Life’s sweet smells…lilacs, perfume, cookies baking, fresh brewed coffee, puppy breath… So many! Our olfactory can immediately evoke a memory, good or bad, and take us to a favorite place, a scary time or a missed loved one. Our sense of smell is part of what researchers call the “limbic” or emotional system of the brain. It is the most primitive part of the cerebrum and a powerful part of our biology. It’s why smells can trigger emotions and memories.
Because of this, and without really recognizing it, our noses are very much included in advertising and marketing! It’s called “Sensory Marketing” and it’s one of the ways companies get you to buy their products. When you walk into a movie theater and smell popcorn…what do you do? Go up to the counter where there is ALWAYS someone busily stirring up freshly popped corn. It makes your stomach rumble and you buy the biggest bucket with extra butter…for like what? $8? EIGHT DOLLARS! You can buy roughly four packages of popcorn for your home to make something like 40 times that for the same money. But hey, it’s the movies! So, you tuck in as soon as you sit down and are half done by the time the movie starts. Most of us don’t even go back for the free refills that some theaters offer…and they know it. Same works for the bakery, or the coffee shop, even Disney! Did you know that their Parks have:
“…music to selected smells throughout the parks and in their different hotels, to strict guidelines on employees and characters, Disney has remarkably mastered sensory marketing and branding.”
Kind of adds a whole new meaning to being “lead around by the nose”.
Olfactory marketing is in almost every kind of product. From your dishwasher detergent pods to some ink pens, scents and fragrances are added to almost everything!
So, what is “fragrance”? Though listed as one ingredient, it can be many thousands of different substances that combine to (supposedly) smell appealing. Of course, what smells good to one person may be terrible to another, hence the hugely broad range of chemical blends. And the more one is surrounded by this multitude of molecules, the more desensitized we can become. We’ve all walked by someone who seemed to be oozing Patchouli or Axe and nearly gagged by the sheer overwhelm of it. Or had that friend that reapplies their perfume numerous times a day. That’s because after a certain point we develop “nose blindness”. A strange phenomenon that science hasn’t quite figured out the reason for yet. Not sure you’re still smelling pretty? Ask a friend. Please.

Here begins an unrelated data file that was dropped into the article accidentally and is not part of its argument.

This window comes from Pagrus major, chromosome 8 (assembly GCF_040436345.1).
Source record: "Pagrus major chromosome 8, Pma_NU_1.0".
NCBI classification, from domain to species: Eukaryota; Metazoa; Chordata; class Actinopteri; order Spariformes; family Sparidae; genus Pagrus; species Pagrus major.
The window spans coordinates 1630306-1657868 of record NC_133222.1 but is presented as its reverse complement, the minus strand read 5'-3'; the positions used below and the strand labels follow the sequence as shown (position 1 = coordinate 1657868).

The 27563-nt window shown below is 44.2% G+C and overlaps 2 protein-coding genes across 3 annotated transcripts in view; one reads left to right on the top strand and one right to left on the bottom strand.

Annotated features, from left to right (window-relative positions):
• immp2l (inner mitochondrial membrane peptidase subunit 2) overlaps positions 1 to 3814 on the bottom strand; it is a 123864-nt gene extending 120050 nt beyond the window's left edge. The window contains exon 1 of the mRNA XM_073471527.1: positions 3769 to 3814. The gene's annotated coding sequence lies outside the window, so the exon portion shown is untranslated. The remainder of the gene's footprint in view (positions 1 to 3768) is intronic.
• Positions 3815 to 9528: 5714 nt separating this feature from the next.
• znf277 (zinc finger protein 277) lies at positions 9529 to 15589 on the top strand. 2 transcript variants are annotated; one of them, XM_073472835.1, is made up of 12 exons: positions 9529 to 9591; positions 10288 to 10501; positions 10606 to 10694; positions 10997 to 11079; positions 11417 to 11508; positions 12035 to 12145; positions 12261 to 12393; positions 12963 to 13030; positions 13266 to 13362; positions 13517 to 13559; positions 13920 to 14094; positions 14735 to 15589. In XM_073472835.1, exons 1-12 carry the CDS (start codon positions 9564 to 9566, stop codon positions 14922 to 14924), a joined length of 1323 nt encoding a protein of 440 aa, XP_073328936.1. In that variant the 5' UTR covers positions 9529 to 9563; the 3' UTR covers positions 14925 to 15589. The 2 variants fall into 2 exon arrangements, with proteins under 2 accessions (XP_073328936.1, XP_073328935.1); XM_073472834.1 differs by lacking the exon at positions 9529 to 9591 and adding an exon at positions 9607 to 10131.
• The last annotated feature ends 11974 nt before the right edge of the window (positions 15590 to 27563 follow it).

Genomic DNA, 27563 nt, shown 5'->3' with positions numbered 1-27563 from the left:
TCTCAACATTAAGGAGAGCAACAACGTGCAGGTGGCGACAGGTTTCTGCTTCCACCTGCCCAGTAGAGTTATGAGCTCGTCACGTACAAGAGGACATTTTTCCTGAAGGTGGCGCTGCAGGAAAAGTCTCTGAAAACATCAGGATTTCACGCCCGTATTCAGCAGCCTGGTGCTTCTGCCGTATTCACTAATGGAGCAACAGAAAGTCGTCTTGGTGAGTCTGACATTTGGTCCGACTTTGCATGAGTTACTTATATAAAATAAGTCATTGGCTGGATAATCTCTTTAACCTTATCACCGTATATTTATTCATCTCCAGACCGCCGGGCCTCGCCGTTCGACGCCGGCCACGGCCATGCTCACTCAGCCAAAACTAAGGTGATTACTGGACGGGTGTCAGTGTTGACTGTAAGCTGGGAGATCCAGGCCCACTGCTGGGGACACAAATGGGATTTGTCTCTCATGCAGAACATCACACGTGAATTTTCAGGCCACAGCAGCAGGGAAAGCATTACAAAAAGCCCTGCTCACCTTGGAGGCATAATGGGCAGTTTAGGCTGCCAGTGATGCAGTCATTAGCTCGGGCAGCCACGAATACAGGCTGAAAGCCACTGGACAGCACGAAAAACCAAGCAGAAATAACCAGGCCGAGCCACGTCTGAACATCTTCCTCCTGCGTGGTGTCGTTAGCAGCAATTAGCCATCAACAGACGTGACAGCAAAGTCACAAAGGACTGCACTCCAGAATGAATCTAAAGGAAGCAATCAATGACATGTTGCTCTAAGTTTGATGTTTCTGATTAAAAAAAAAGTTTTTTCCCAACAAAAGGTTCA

The opposite is also true. The more one stays away from artificial fragrances, for instance, the MORE sensitive we get to them. I have to hold my breath if I accidentally go down the detergent aisle at the grocery store! And some retail housewares outlets? I can’t shop in their stores…I get an instant headache. Which segues me into the real purpose of this blog…”mystery ailments”.
Now, I am no doctor or allergist, but I DO know that because artificial scents are so ubiquitous, it is often overlooked by professionals as a cause for things like:
- Contact dermatitis (red rash or burn-like rash on the skin)
- Sinus reactions like stuffy or runny nose
Some can lead to more severe reactions including inducing asthma attacks, and developing a condition called “Multiple Chemical Sensitivity or MCS”. We’ve been conditioned to Pavlovian levels regarding odors- these are good, those are bad- to the extent that some people would argue with you that the smell of “lavender” from a bottle of air freshener is more authentic than the real plant!
Our clothes must smell “fresh”! If we clean house, it must smell “better”. You can even get “liquid smoke” for your barbequing needs. It’s really quite a racket!
Don’t go running for the “fragrance free” version just yet! There are chemicals call “masking agents” that dull down the sometimes-unpleasant combination of the REST of the product. Again, this is also a multiple-ingredient ingredient. Shoot for “unscented” if you must, but you’d be better off opting for a natural version of what you need that uses natural oils to add an agreeable whiff.
So, here’s the rub. Companies exploit the exception that they are not required, even by the “Fair Packaging and Labeling Act” to list all of the components of a fragrance. It’s a loophole originally put in place to protect a perfume’s proprietary blend from being copied. And nobody’s really interested in changing it. Too much $$ involved.
If you or any of your family members suffer from mild “mystery” symptoms like some of the above-mentioned, get “fragrance” out of your home. Yeah….if you think about it, it’s a lot right? Common household items that have added perfumes:
- Dish/hand/laundry soap
- Body wash/bar soap
- All hair products
- Fabric Softener/dryer sheets
- New clothes (wash before wearing)
- Air fresheners (plug in and aerosol)
- Children’s pens/markers/crayons
- Some children’s toys (more “girly” stuff like dolls and such)
After phasing out all that artificial garbage out of your nose, you may find that flowers smell sweeter, your food will taste better (taste and smell are intricately linked), you can BREATHE better, and some of those mystery symptoms have disappeared. And if not, a LONG list of potential causes will have been taken off the list.
“Smell is a potent wizard that transports you across thousands of miles and all the years you have lived.”